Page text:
Even before we develop the ability to think, we become aware of different sensations, of heat, cold, etc. But how our senses really work has been one of the mysteries of modern science. David Julius, 66, and Ardem Patapoutian, 54, the American duo that has won this year’s medicine Nobel, have solved the question of how nerve impulses are initiated so that temperature and pressure can be perceived. Here’s the lowdown.
Why Is The Work Of The Duo Important?
That our body uses specialised mechanisms to convey different sensations to our mind and enable us to react to changes in the environment has been known for centuries. The 17th century French philosopher Rene Descartes, known for his legendary maxim, “I think, therefore, I am" (“cogito, ergo sum", in Latin), had interestingly, also investigated how sense perception works. He came to the conclusion that different parts of the skin were connected via thread-like structures with the brain and worked by carrying mechanical signals to the brain from the part of the body that was exposed to a particular sensation.
With the growth of modern medicine, it became clear that our body has specialised sensory neurons that register changes in our environment. It has also been known for some time now that nerve cells are highly specialised for detecting and translating differen sensations, “allowing a nuanced perception of our surroundings", like the ability to feel different textures or distinguish between pleasant and extreme sensations.
Where the work of Julius and Patapoutian is important is that they demonstrated how “temperature and mechanical stimuli [are] converted into electrical impulses in the nervous system", a question that had remain unsolved until they made their discoveries. The Nobel Foundation said that this year’s laureates “identified critical missing links in our understanding of the complex interplay between our senses and the environment".
How Did They Make Their Breakthroughs?
Julius has chilies to thank for his discovery of “a heat-sensing receptor that is activated at temperatures
perceived as painful". Or, more specifically, capsaicin, which is a pungent compound from chili peppers that induces a burning sensation.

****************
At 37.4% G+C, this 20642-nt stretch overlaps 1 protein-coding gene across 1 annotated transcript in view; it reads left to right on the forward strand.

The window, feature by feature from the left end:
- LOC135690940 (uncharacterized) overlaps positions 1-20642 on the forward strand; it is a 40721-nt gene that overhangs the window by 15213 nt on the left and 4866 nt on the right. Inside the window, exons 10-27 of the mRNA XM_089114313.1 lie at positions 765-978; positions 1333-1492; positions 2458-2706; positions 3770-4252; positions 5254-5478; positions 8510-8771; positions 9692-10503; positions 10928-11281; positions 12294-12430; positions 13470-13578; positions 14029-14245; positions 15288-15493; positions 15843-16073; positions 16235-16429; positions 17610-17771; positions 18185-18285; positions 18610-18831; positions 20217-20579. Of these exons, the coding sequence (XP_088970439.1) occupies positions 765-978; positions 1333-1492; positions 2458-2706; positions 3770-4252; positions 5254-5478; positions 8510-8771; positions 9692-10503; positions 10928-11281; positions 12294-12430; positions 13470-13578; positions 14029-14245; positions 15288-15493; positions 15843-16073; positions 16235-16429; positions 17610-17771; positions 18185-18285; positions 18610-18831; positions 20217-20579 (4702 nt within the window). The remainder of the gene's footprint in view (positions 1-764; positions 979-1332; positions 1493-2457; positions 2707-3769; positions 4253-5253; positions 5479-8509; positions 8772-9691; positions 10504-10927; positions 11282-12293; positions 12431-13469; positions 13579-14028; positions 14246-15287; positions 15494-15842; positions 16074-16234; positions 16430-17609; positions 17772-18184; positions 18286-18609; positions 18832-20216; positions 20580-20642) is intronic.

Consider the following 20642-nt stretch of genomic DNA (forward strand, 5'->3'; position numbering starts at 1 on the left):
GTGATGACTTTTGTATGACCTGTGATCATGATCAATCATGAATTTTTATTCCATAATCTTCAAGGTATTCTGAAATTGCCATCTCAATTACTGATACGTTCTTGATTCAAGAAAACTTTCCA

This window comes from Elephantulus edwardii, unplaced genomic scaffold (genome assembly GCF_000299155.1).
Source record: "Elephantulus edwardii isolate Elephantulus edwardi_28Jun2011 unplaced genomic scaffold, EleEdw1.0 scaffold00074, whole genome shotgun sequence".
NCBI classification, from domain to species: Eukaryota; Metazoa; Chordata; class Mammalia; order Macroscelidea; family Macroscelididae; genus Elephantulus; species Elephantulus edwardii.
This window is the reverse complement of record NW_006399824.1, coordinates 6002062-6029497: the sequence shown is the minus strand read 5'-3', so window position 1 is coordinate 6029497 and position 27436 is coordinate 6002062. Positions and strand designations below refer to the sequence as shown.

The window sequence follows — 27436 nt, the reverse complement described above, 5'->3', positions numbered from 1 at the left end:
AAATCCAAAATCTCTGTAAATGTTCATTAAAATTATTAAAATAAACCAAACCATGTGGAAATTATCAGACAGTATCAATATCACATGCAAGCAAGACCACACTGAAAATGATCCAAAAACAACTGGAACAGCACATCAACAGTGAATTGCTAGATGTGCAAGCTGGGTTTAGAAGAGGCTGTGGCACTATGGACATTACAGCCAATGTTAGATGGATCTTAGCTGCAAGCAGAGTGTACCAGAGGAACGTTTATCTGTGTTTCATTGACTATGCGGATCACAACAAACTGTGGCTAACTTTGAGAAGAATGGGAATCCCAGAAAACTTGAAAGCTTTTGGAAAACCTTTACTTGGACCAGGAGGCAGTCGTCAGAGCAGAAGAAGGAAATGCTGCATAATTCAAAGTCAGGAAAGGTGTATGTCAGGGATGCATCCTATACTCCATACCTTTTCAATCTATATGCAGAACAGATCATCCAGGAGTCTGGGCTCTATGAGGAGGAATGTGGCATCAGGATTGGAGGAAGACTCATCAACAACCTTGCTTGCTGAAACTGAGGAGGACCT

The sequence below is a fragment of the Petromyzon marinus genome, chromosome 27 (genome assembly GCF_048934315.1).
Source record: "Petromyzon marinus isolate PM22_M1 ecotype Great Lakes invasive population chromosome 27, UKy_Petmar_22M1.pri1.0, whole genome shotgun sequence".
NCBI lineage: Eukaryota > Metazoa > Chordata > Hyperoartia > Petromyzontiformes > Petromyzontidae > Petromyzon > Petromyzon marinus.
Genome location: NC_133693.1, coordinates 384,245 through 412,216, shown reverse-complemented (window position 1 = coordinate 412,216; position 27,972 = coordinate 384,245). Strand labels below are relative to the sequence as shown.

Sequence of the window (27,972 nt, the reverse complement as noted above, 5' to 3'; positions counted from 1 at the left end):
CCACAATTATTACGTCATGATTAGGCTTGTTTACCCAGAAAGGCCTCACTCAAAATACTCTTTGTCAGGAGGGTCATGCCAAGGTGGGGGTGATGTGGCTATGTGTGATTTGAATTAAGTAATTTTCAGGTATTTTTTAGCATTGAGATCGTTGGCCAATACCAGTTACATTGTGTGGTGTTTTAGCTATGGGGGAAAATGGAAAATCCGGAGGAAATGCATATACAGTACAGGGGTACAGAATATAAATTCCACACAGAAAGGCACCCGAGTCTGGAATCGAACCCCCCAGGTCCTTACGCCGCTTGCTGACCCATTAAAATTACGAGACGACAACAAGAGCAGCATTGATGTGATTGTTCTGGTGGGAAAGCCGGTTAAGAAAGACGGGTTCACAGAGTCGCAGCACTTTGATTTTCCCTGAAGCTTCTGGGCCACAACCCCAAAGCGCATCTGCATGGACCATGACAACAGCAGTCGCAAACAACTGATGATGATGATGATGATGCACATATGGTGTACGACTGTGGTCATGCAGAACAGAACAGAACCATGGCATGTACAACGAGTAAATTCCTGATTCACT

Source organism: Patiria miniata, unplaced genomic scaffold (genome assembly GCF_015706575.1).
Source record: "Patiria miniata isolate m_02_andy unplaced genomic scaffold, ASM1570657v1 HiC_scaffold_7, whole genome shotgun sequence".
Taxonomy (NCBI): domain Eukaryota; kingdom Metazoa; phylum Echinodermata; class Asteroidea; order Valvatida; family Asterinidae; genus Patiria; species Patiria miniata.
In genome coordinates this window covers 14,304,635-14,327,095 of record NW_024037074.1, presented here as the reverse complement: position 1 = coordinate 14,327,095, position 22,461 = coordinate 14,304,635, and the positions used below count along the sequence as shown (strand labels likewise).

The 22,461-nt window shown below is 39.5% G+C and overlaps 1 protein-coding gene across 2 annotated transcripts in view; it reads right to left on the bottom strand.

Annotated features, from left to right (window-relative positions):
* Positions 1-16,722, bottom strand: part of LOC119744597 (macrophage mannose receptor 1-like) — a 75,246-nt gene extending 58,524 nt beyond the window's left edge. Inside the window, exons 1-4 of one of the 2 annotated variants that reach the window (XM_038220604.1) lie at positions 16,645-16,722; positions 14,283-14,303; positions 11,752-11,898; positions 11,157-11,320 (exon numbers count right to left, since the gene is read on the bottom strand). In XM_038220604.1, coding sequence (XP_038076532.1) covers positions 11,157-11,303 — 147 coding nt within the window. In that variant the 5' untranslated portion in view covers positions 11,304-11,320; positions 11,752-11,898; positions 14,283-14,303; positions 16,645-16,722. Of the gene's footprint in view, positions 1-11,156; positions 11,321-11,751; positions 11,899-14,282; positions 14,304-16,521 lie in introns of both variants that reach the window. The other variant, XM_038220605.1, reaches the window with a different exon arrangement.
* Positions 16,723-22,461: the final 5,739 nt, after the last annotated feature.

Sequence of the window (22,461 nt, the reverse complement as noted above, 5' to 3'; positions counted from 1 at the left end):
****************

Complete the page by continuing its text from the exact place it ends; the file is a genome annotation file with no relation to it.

Doing research in late 90s at the University of California at San Francisco, Julius homed in on capsaicin to ascertain how it causes the burning sensation when we come into contact with chili peppers. Putting in painstaking work, Julius and his collaborators “created a library of millions of DNA fragments" that are present in sensory neurons which can react to pain, heat, and touch.
Acting on the hunch that their “library" would include a DNA fragment encoding the protein capable of reacting to capsaicin and adopting a strategy of elimination that involved “laborious search", they identified a “single gene… that was able to make cells capsaicin sensitive". The newly discovered capsaicin receptor was later named TRPV1.
“When Julius investigated the protein’s ability to respond to heat, he realised that he had discovered a heat-sensing receptor that is activated at temperatures perceived as painful," the Nobel Foundation said, adding that “Julius’ discovery of TRPV1 was the breakthrough that allowed us
to understand how differences in temperature can induce electrical signals in the nervous system".
While the means of how our body perceived temperature was being unravelled, it was not entirely clear how mechanical input was converted into the senses of touch and pressure.
At Scripps research in California, Patapoutian set about to “identify the elusive receptors that are activated by
To do this, he first worked with his team to identify cells that gave off a measurable electric signal when they were individually prodded in a laboratory. They then zeroed in on 72 candidate genes that carried possible receptors that allowed them to respond to the mechanical prodding. After “an arduous search" that involved inactivating these genes one by one “Patapoutian and his co-workers succeeded in
identifying a single gene whose silencing rendered the cells insensitive to poking with the micropipette".
Thus, “a new and entirely unknown mechanosensitive ion channel had been discovered and was given the name Piezo1, after the Greek word for pressure," the Nobel Foundation says, adding that a second such gene was subsequently discovered and named Piezo2. This work soon became the basis of further research that showed how Piezo2 was essential for the sense of touch and played a “key role in the critically important sensing of body position and
motion". The Piezo1 and Piezo2 ion channels are also responsible for regulating processes like blood pressure,
respiration and urinary bladder control.
Why Is Their Work Helpful?
The Nobel Foundation said that the “groundbreaking discoveries… by this year’s Nobel Laureates have allowed us to understand how heat, cold and mechanical force can
initiate the nerve impulses that allow us to perceive and adapt to the world around us".
The discoveries of Julius and Patapoutian lie at the heart of research on treatments for a wide range of disease conditions, including chronic pain, it added. For their
“discoveries of receptors for temperature and touch", Julius and Patapoutian will be equally sharing this year’s Nobel for medicine.